Changing the Culture of Contracting: Funding for Outcomes

By Pomeroy, Ann | Social Policy Journal of New Zealand, July 2007 | Go to article overview

Changing the Culture of Contracting: Funding for Outcomes


Pomeroy, Ann, Social Policy Journal of New Zealand


Abstract

Funding for Outcomes (FfO) is a new approach to contracting that enables holistic services funded by several government agencies to be specified in one contract. Whereas traditional contracts reward providers' effort, integrated contracts focus on achievement--the impact of service delivery and how services contribute to improving outcomes for clients. The project has, in the words of providers interviewed for the FfO project evaluation, "changed the culture of contracting" in New Zealand. The evaluation showed a general belief amongst participants that integrated contracts have introduced a range of improvements, including providers spending more time on service development and having an improved capacity to provide high-quality holistic services, meet client needs and operate more effectively. Reports are more relevant and can be used to examine the effectiveness of policy underlying government investment in services. The new approach is involving funders and providers, often for the first time, in collective contract negotiation and requires the building of strong relationships with all the parties. This gives providers a better understanding of funders' requirements and funders a better understanding of the complete service being undertaken by the provider.

INTRODUCTION

The Funding for Outcomes (FfO) project arose as one response to the findings of the Community and Voluntary Sector Working Party in 2001. The Working Party identified major issues that needed to be addressed to improve the way that the government funds and enters into contracts with community, iwi and Maori organisations. These issues included the complex reporting requirements set by government agencies, the "siloed" approach to contracting taken by these agencies, and the inability of providers to influence contract terms.

FfO was established in 2003 as a mechanism for government agencies to collaborate in contracting with community organisations and, as a consequence, to reduce contract compliance costs for providers. It is changing the culture of government contracting with not-for-profit social service providers in New Zealand.

BACKGROUND

Interdepartmental work on contracting with non-government organisations (NGOs) that began in 1997 had noted that government's segregated approach to contracting was counterproductive in delivering services to clients with complex and multiple needs. An interdepartmental committee tackling this problem in 1999 developed a programme Best Practices in Funding. This aimed to improve interdepartmental collaboration and reduce compliance costs for providers by:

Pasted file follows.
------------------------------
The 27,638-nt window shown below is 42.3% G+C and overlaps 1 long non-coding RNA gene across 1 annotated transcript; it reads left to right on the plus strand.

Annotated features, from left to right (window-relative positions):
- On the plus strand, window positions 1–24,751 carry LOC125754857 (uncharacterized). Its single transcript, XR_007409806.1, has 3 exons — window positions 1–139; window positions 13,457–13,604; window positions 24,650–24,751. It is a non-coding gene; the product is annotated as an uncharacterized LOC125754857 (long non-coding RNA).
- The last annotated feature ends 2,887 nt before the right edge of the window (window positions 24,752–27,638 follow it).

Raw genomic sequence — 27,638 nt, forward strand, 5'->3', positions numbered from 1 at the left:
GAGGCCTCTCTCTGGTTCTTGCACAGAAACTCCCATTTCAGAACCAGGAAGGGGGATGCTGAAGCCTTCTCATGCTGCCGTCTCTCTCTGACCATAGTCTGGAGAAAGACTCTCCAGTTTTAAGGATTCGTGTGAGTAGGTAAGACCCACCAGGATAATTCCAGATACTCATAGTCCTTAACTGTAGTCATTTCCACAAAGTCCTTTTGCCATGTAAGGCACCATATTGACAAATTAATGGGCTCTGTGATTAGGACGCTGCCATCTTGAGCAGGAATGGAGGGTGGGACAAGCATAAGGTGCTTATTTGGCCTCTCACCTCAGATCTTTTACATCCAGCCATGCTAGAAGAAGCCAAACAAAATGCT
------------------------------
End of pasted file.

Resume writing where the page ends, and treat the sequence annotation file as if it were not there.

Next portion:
* standardising and simplifying contract and grant application documentation

* sharing capability assessments and information between funders, and

* adopting a "lead funder" approach.

Grant application forms were standardised and made available via the internet.

A first attempt was made at developing an integrated contract in 1999 with a provider delivering a wraparound (holistic) service (2) to clients with complex and multiple needs. Unfortunately, as the evaluation (Ministry of Social Policy 2001) of this pioneering attempt reveals, the contract that emerged was a compendium of the existing siloed contracts, was not simplified, and did not reflect the integrated service being delivered by the provider.

The "lead funder" approach (where one funder managed the contract on behalf of all other funders) was trialled in 1999-2001 and proved unworkable as no one government agency had the technical expertise and knowledge to advise the provider on all aspects of another government agency's business, and accountability needed to stay with the funding source.

Intermittent attempts were made to share capability assessments and information between funders during the same period, but there was no structure in place to normalise and embed this approach and so enable the available funding to be used as effectively and efficiently as possible.

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